As a new author, I took to Facebook like a book nerd (which I am) in a library, but I originally resisted Twitter. It looked like a lot of gibberish to me with the abbreviated messages (remember when they could only be 140 characters instead of 280?). And all those symbols mixed in that I grew up calling pound signs looked ridiculous. My husband insisted that I get a Twitter account, if for no other reason than to register my name before someone else did. And he further nagged me saying, “You don’t write books on parchment, Vickie. You have to have a Twitter account.” I finally succumbed and I’ve even grown to enjoy Twitter as a different format from Facebook — and one that reaches a different audience. You can share the same content to different social media platforms, or you can mix it up. So, it doesn’t necessarily mean more work.
If any of you are still unsure about Twitter, I’ll tell you now what I didn’t know then: Hashtags are used to categorize tweets to help you find similar content, and to help people interested in your topic find you.
Some hashtags I frequently use when sharing Chicks on the Case tweets are #author, #NewReleases, #writerslife, #amwriting, #amreading, #bookgiveaway and #cozymystery. People in the Twittersphere who are drawn to these hashtags are our peeps! I also search these hashtags periodically to see what’s going on in our little corner of the world. If you use nonsense hashtags it will make it harder for people to find you — like tossing your tweets into the $5 DVD bin at Walmart.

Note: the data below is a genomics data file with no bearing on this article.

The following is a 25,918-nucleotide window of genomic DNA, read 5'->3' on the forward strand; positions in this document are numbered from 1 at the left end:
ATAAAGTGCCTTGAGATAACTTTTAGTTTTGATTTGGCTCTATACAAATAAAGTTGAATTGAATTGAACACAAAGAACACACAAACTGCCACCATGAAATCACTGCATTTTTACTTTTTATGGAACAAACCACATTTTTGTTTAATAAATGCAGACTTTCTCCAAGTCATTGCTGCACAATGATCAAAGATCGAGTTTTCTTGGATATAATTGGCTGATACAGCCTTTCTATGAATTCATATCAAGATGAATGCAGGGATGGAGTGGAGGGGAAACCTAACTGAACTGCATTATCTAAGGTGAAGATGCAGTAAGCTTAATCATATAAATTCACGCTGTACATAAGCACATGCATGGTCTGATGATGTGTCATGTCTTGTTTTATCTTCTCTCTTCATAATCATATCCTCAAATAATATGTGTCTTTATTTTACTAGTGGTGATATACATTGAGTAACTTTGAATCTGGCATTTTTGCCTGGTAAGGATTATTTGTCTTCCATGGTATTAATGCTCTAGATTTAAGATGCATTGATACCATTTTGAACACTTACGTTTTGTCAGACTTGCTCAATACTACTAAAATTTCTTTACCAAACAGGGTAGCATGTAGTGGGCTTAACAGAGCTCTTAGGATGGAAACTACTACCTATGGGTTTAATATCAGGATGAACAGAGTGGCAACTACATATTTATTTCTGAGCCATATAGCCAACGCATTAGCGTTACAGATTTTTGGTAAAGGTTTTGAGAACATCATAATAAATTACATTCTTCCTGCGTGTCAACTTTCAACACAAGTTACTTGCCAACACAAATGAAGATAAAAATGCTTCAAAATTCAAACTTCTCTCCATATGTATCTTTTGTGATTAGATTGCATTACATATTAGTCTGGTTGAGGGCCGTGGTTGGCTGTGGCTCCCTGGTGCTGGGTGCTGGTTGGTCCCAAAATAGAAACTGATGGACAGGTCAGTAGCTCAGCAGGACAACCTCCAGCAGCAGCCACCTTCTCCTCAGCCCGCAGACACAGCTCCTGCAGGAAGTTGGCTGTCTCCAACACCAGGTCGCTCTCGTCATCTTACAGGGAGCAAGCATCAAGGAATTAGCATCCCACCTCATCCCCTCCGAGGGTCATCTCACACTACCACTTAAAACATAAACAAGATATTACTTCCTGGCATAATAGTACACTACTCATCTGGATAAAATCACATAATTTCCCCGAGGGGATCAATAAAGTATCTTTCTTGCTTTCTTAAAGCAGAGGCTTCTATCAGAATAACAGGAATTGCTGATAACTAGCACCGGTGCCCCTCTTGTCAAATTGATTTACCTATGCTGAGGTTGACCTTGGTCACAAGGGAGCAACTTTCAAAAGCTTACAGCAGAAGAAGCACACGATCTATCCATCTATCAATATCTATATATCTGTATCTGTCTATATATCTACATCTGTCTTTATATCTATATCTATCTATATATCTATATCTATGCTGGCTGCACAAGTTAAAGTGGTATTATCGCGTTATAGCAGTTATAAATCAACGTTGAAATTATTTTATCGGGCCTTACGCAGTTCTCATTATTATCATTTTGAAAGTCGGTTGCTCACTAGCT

According to a report on Social Media Today, using too many hashtags in a tweet negatively affects your engagement. For optimal engagement keep it to a couple of hashtags on Twitter. (Instagram is a different beast. Apparently you can use up to thirty hashtags on Instagram – nine is thought to foster optimal engagement.)
Don’t add a hashtag that has nothing to do with your post or randomly use a recently popular hashtag. For instance, don’t put a #Maythe4thbewithyou hashtag on your May 7th Star Wars related tweet. It will just look weird. (And you can use a service like Hootsuite to schedule tweets ahead of time, so you don’t miss something timely or important, like your Star Wars tweet on May 4th.)
Despite what some people say, you can use hashtags on Facebook, and you can certainly use them in a search. But because of Facebook’s peculiar and ever-changing algorithms, the real effect of hashtags in posts is unknown. What shows up in your Facebook feed still seems to be primarily determined by your likes and comments.
I know what I said about avoiding nonsense tags, and traditional wisdom says one shouldn’t add a hashtag just to amuse oneself. But it probably comes as no surprise that I disregard this caveat. And I’ve even been rewarded at times when I serendipitously used a hashtag I thought I’d just made up only to discover it’s already a thing. When this happens it makes me feel connected in a way to all the other #Twitternerds (this is an example of serendipity!) out there. So far, I’m still a refugee from Instagram. I’m not sure I have the energy for that many #hashtags.
What about you? Any social media or tech-related stuff that drives you nuts? Is there a social media platform you avoid or just don’t enjoy? Share in the comments — and feel free to use hashtags.